Conservative syndicated columnist George Will wrote this week that Vice President Mike Pence has “become America’s most repulsive public figure.” Why does Will think Pence deserves this absurd slur? Apparently, the columnist has found the vice president guilty of the heinous crime of being a decent man. Will announced in 2016 that he was leaving the Republican Party over the nomination of Donald Trump as the GOP’s presidential candidate. So it is no surprise that Will has become part of the so-called “resistance” to the duly elected president of the United States. He’s even become a contributor to NBC and its liberal sister news channel, MSNBC, using this as a forum to criticize both President Trump and Vice President Pence. But don’t let Will’s penchant for writing columns filled with big words that most American’s never use and can’t even define obscure the fact that the central indictment of his hostile column is pretty thin gruel. Some writers – and Will is clearly among them – think using big and seldom seen words makes them seem smart. He clearly rejects the advice given by writer George Orwell in a 1946 essay to “never use a long word where a short one will do.” In attempting to prove his anti-Pence thesis, Will summons the depths of his ample thesaurus to support a conclusion that the vice president is, in fact, very polite and proper. To wit: Will calls Pence “oleaginous,” which the Merriam-Webster Dictionary defines as either “resembling or having the properties of oil” or “marked by an offensive ingratiating manner or quality.” After Will’s column appeared in newspapers and on websites around the country, “oleaginous” became the most-searched for word in the online dictionary, with searches rising by 8,800 percent. A less acrid conclusion would be that Pence is polished. For the sins of recognizing former Maricopa County, Arizona Sheriff Joe Arpaio in the audience at a recent speech and addressing his own boss – who happens to be the president of the United States – with appropriate respect and deference, Will accuses Pence of “toadyism” and “obsequiousness.” People used to call what Pence has done savoir faire, and it is fairly standard to recognize elected and former elected officials in attendance at political or charitable events. George Will is a neighbor and, if not a friend, more than an acquaintance. He has done me more than one good turn. He and his family have been hospitable to my family, and I, like so many others, have learned from and cited a great deal of his work over the years. All the more troubling, then, to see him stoop to ad-hominem attacks. Since when are humility and decorum fodder for scorn of the worst kind? Since at least 1990, when Will did this to another honorable and unpretentious man: President George Herbert Walker Bush. Will derided President Bush’s modesty as “arrogance,” excoriating the then-president for the high crime of de-emphasizing the “rhetorical dimension of the presidency” that Bush’s predecessor, the Great Communicator Ronald Reagan, employed with aplomb. What is it about proper, genteel, civil, self-effacing men that George Will doesn’t like? It is clearly not that he prefers improper, brash men. Just five months ago, Will declared President Trump “the nation’s worst president” and accused him of “full-throated support of the grotesque.” Will has accused the “scabrous” Trump of “intellectual sloth” and “stratospheric self-confidence.” In at least one instance he has even shed that trademark Willian vocabularic creativity to refer to Trump simply as “a bully.” What is evident from Will’s splenetic attack on Pence is just how far the “Never Trump” movement is willing to go to achieve its main goal of … well, what is the goal now, 16 months after President Trump’s inauguration? Make voters wish they hadn’t supported Trump so they could have avoided the overwhelming barrage of mordant if ultimately toothless hand-wringing from the pundit class? To put it in Will-ian terms: The only purpose these sesquipedalian insults serve is to denigrate men who are actually working to make this country better. The intellectual elite inside the Beltway would be well-served to look at the big picture. We understand that you think you’re classier than the president and smarter than the vice president. We just don’t care. What matters are the actions being taken by President Trump and Vice President Pence, and they are saving the country. Villainizing Pence for his style obfuscates the accomplishments of the Trump administration – from the diplomatic breakthrough with North Korea, to a roaring economy and low unemployment, to strengthening the border, to appointing many terrific conservative judges. It also alienates a key ally of traditional Republicans in a non-traditionally Republican White House and era. Pence is a confirmed, lifelong advocate for conservatism in a position to influence the direction of an administration many in the establishment worried would be unpredictable and questionably conservative. Will and his fellow travelers on the anti-Trump road present no evidence that Pence has shed that mantle – just that he is what we all knew the vice president to be: a cordial and mannerly man. And yet, having so far utterly failed in their mission to shame President Trump into resignation, the never-Trump wing of the Republican Party has turned its sights on Pence, who has been their ally. For the unpardonable sin of publicly supporting his boss, his boss’s political allies, and his boss’s political agenda, the vice president is condemned to face the supercilious verbosity of Roget’s Firing Squad. Will’s lambasting of Pence is, like so many similar hyperbolic lamentations about the rhetorical style of our elected leaders, an exercise in otiosity. The English philosopher Jeremy Bentham had a beautiful phrase that I’m sorry to say applies to George Will here: “nonsense upon stilts.” All this would be laughable were it not for the ultimate consequences of such malevolent backbiting: a return to power of the liberal establishment. Will either does not understand this threat, or he so loathes the president that he is eager to bring liberal Democrats back to power – and take down a good man like Mike Pence in the process – just to validate his own sense of superiority. That may not be oleaginous; it is certainly dyspeptic.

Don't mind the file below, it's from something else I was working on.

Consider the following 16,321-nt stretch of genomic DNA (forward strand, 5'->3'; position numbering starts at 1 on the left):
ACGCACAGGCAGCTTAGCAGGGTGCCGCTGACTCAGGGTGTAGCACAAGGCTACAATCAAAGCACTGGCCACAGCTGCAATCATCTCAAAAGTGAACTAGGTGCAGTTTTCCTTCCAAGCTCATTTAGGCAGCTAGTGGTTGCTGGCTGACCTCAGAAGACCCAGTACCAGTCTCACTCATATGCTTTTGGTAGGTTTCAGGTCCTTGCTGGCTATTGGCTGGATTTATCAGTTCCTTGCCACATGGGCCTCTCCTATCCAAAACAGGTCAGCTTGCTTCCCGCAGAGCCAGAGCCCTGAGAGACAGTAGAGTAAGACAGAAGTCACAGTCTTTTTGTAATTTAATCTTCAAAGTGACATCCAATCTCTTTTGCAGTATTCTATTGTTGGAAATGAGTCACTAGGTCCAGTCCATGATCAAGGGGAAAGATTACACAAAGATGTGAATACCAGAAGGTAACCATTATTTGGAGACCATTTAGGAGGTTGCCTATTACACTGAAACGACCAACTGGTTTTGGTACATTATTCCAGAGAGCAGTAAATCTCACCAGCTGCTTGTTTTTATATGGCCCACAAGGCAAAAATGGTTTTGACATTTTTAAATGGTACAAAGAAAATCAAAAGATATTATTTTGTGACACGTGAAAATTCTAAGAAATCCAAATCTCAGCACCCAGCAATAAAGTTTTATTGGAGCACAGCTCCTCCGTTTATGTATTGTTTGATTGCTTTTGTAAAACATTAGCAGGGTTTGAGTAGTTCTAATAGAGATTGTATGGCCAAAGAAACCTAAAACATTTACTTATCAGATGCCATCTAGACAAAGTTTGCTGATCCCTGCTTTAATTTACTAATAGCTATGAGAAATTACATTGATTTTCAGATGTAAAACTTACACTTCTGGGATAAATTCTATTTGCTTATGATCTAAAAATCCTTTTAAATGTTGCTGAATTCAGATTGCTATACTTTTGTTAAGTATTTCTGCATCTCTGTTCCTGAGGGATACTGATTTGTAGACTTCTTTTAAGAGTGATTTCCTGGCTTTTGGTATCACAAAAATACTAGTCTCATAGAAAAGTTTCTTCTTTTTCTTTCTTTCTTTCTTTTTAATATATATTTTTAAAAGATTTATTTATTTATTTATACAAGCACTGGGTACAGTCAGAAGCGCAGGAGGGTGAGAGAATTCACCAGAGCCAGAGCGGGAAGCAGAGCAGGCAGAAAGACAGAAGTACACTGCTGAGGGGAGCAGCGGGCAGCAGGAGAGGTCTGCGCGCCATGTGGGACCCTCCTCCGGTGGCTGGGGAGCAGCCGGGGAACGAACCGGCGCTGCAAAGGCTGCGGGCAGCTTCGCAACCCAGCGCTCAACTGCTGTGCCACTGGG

Wow!! That outstanding op/ed was written by former Sec. of Education, William J. Bennett. Dr. Bennett just destroyed George Will and his self-righteous, snotty arrogance. In the past, I’ve quoted George and posted his articles on occasion. But, he is part of that establishment media inside the beltway that cannot stand the very idea of a President Trump and is incapable of getting the hell over it. It makes all the sense in the world that he’s now over at NBC and MSNBC. And, for George to attack VP Mike Pence (R) is beyond ridiculous. Kudos to Dr. Bennett for this epic takedown of his neighbor. Please consider this your Read of the Day. If you read just one article here at The Daily Buzz, then READ THIS!!! Excellent!! 🙂